What’s more, since Bt has taken over, yields have been steadily worsening. According to the article in Business Standard (2), it seems bollworms are developing resistance. Contrary to what farmers were originally told, the Monsanto spokesperson quoted in the Business Standard piece says that such resistance is to be expected. Stone says when Bt cotton arrived in India, farmers were told that they wouldn’t have to spray any more. All that farmers had to do was plant the seeds and water them regularly. They were told that, as the genetically modified seeds are insect resistant, there was no need to use huge amounts of pesticides.
The premise adopted by the GM sector was that for years people had tried to change ‘backward’ tradition-bound practices of these farmers. But now all you have to do is give them the magic biotech seed.
Now that resistance has appeared, Stone notes that, according to Monsanto’s spokesperson, it’s all the Indian farmers’ fault! The spokesperson explains in Business Standard that ‘limited refuge planting’ is one of the factors that may have contributed to pink bollworm resistance. Using the ‘wrong’ biotech seed is another.
The answer from the biotech sector to combat falling yields is continuous R&D to develop new technologies to stay ahead of insect resistance. Innovation from the GM sector is going to guarantee higher yields. Isn’t that what we were hearing ten years ago? Of course it is. It’s a massive con-trick.
Stone says that yields started dropping after 2007/8. After 2006/7, the number of Bt hybrid seeds being offered to farmers jumped from 62 to 131 to 274; by 2009/10 there were 522. Despite this, farmers’ yields are steadily dropping. And the way forward – more of the same!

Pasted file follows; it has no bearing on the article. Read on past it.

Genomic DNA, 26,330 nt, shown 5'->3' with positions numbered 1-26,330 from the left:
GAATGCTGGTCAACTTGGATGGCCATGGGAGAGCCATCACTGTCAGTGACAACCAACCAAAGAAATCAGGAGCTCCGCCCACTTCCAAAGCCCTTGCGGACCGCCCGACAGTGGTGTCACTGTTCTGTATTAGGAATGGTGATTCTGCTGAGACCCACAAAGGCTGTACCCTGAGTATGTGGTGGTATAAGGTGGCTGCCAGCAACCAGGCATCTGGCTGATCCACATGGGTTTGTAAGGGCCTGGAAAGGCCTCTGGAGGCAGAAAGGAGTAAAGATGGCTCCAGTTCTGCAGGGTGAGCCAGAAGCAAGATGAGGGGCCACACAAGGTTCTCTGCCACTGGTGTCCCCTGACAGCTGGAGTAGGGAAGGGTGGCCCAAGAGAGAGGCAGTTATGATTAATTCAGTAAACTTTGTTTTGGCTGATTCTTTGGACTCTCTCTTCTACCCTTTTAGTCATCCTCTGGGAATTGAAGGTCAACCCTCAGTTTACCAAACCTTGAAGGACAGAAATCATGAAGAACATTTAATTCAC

The failing technology can always be replaced with more destined-to-fail technology, but one that at least offers a short-term fix. In the meantime, the Indian government effectively subsidises US agribusiness via compensation given to farmers whose cotton crops have failed, as is the case in Maharashtra (4).
Now that the government and Western agribusiness have conspired to set the corporate controlled merry-go-round in motion, there may be little chance of getting off. Having had control stripped from them, farmers may well be forever beholden to US agribusiness which took their power.
Privately owned agribusiness, as is the way with capitalism in general, is based on short-termism. Its predator corporations in India are merely engaged in managing and thus profiting from the crises they themselves have conspired to produce with their destruction of traditional agriculture and local economies and their chemical inputs and genetic engineering. By its very nature, as part of the logic of capitalism,US agribusiness is designed to stumble from one crisis to the next. And it will do so by hiding behind the banners of ‘innovation’ or ‘research and development’.
And with each new ‘fix’, with each technology, with each new pesticide, herbicide, GM innovation, we become further removed from working in harmony with nature as we attempt to dominate it with some or other biotechnology that further damages both ourselves and the environment. But, it’s all good business. And that’s all that really matters. There’s always money to be made from blaming the victims (in this case, farmers) for the mess created and from a continuous state of crisis management (aka ‘innovation’ and bombarding farmers with a never-ending stream of new technologies); and, as we are well aware in India’s case, there’s money to be made from the suffering of others.
Ultimately, this is what capitalism is all about: planned obsolescence – planned obsolescence of its products, in order that profits can be made from a stream of new ‘wonder’ products and, as far as India is concerned, planned obsolescence of its farmers as agribusiness sets out to uproot tradition and shape farming in its own chemical and genetically engineered image.
Capitalism doesn’t solve its problems, it just shifts them around. And part of the great con-trick is that it attempts to pass off its endless crises and failures as brilliant successes.
Via Global Research